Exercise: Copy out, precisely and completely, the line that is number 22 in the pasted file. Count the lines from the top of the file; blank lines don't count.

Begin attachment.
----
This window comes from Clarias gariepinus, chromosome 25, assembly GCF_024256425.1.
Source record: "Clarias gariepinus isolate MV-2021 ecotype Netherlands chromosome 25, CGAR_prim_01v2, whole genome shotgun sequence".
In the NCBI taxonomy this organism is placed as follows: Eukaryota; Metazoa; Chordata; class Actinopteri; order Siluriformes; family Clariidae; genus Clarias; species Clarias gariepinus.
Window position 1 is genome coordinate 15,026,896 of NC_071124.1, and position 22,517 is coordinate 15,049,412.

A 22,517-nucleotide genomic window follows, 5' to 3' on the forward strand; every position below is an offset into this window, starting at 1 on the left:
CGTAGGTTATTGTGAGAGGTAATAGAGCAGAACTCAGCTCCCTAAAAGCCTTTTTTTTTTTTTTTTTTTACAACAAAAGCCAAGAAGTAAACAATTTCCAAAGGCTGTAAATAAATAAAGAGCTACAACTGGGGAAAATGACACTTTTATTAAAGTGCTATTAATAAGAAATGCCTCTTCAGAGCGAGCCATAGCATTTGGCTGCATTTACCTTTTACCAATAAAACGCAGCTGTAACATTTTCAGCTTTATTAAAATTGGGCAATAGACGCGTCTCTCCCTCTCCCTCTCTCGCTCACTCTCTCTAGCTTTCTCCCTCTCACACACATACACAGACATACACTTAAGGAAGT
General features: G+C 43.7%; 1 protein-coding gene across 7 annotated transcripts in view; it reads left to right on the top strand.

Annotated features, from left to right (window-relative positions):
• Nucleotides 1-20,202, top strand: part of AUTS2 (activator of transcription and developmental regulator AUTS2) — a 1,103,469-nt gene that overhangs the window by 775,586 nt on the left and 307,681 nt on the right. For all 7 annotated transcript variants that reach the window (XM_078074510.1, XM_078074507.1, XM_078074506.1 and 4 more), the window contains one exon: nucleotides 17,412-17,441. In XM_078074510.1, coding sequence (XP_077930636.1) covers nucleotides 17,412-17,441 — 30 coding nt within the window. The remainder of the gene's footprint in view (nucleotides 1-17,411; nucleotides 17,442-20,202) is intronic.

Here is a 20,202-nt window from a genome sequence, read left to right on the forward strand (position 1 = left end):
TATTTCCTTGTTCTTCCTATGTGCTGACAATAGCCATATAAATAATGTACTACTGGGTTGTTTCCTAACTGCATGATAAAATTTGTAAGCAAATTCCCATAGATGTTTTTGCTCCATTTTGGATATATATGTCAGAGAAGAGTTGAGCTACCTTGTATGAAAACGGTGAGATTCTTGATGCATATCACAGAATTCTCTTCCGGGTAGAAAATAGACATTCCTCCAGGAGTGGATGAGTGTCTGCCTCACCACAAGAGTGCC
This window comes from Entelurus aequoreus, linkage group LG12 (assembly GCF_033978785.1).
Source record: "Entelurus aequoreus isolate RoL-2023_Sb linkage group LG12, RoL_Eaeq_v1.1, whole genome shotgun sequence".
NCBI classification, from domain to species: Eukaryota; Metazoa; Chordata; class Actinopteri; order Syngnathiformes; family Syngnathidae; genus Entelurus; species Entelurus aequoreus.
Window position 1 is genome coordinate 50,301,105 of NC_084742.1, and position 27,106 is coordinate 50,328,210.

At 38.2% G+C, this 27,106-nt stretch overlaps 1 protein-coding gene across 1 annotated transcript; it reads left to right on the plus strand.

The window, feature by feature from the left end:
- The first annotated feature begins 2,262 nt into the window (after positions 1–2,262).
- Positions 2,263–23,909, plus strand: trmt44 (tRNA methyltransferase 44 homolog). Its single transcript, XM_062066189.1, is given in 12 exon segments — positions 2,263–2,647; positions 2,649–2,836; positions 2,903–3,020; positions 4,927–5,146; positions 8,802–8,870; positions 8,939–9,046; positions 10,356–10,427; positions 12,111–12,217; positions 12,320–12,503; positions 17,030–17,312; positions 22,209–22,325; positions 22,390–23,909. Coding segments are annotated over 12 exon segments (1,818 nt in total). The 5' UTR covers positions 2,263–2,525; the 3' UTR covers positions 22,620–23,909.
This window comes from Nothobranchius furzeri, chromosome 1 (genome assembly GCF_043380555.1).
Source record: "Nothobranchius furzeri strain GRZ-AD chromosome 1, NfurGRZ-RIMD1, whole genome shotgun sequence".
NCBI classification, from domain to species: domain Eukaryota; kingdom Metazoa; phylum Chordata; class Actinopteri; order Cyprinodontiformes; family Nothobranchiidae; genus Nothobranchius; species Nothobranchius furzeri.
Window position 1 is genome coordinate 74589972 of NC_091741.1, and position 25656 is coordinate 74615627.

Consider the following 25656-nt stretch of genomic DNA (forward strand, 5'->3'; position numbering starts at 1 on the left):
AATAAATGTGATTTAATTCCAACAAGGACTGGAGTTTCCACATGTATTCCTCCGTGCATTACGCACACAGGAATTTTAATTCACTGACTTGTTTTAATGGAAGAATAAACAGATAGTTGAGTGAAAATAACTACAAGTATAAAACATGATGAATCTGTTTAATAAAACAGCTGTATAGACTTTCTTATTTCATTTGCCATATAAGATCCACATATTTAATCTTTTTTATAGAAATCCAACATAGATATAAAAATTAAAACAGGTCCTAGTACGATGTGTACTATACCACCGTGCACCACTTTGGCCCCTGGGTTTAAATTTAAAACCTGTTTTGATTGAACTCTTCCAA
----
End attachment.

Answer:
NCBI classification, from domain to species: domain Eukaryota; kingdom Metazoa; phylum Chordata; class Actinopteri; order Cyprinodontiformes; family Nothobranchiidae; genus Nothobranchius; species Nothobranchius furzeri.